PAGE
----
Living for Jesus can be a challenging, difficult “swim.” We’re sometimes tempted to give up. Fortunately, Jesus and fellow believers in Him can provide the encouragement we need to press on. With Him, we can do it!
God Fights for Us
A Colorado mother proved she would stop at nothing to protect her child. Her five-year-old son was playing outside when she heard him screaming. She rushed outside and, to her horror, saw that her son had an unexpected “playmate”—a mountain lion. The large cat was on top of her son, with his head in its mouth. The mother summoned her inner mamma grizzly to fight off the lion and pry open its jaws to rescue her son. This mother’s heroic actions remind us of how motherhood is used in Scripture to illustrate God’s tenacious love and protection for His children.
God tenderly cared for and comforted His people as a mother eagle cares for her young (Deuteronomy 32:10–11; Isaiah 66:13). Also, like a mother who could never forget a nursing child with whom she had built an inseparable bond, God would never forget His people nor forever withhold compassion from them (Isaiah 54:7–8). Finally, like a mother bird offering protective cover under her wings for baby birds, God would “cover [His people] with his feathers” and “his faithfulness [would] be [their] shield and rampart” (Psalm 91:4).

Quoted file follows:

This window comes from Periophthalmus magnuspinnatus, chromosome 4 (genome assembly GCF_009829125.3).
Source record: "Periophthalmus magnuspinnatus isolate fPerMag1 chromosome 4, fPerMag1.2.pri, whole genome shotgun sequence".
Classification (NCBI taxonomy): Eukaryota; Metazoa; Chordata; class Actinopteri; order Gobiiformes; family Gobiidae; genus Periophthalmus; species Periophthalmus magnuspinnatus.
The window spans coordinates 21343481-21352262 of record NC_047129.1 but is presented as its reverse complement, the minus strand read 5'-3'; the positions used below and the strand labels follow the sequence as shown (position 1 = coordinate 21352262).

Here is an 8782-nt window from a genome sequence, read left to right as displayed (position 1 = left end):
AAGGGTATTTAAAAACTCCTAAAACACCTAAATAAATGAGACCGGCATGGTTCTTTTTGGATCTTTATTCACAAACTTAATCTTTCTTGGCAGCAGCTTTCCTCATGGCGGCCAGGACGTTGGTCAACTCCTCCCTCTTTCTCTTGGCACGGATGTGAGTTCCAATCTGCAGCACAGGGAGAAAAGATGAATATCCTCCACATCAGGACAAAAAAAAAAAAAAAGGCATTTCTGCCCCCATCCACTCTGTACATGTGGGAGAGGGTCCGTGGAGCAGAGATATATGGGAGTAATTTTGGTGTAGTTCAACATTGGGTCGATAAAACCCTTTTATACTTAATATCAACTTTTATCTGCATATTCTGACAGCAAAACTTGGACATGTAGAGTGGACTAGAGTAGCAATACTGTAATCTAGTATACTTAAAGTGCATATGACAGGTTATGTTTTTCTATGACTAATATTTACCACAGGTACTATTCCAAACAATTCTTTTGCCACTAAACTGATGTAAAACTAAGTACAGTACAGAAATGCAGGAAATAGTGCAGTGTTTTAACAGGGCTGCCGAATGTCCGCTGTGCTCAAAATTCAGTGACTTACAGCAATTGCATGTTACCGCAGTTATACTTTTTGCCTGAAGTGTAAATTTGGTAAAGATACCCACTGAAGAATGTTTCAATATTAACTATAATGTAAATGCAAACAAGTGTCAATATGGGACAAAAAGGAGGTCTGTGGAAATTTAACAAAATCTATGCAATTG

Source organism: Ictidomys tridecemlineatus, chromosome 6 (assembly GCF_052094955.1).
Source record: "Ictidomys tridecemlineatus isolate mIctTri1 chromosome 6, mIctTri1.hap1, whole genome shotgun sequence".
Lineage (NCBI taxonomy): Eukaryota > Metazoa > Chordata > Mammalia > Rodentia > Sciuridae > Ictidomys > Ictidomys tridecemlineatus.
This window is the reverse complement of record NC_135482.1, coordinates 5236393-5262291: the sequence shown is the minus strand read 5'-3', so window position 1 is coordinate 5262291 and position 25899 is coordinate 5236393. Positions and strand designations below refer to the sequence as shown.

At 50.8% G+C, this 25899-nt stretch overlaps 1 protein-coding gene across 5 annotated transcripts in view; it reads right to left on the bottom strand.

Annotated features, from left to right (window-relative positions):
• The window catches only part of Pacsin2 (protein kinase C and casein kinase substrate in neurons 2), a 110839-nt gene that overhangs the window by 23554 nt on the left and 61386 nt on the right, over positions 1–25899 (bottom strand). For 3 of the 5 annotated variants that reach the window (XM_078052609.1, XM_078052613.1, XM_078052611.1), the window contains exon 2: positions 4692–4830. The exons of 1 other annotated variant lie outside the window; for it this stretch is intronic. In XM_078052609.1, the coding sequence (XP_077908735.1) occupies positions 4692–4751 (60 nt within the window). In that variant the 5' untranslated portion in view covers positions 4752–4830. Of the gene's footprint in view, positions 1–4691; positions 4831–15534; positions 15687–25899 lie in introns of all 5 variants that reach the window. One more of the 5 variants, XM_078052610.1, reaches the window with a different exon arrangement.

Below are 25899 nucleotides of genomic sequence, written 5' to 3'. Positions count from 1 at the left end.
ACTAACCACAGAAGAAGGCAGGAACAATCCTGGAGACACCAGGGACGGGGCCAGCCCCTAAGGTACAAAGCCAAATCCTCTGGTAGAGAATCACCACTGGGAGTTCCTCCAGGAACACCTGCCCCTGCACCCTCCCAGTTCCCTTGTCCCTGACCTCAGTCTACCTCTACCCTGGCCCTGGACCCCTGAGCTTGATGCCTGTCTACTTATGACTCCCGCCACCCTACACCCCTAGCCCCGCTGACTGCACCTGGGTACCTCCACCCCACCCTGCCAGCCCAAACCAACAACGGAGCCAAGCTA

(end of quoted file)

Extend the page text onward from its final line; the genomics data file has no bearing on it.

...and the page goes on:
Sometimes we feel alone, forgotten, and trapped in the grip of all kinds of spiritual predators. May God help us remember that He compassionately cares, comforts, remembers, and will fight for us.
Why is it that when we say: “This is the last potato chip I’m going to eat,” five minutes later we we’re looking for more? Michael Moss answers that question in his book, “Salt Sugar Fat.” He describes how America’s largest snack producers knows how to “help” people crave junk food. In fact, one popular company spent $30 million a year and hired “crave consultants” to determine the bliss point for consumers so it could exploit our food cravings.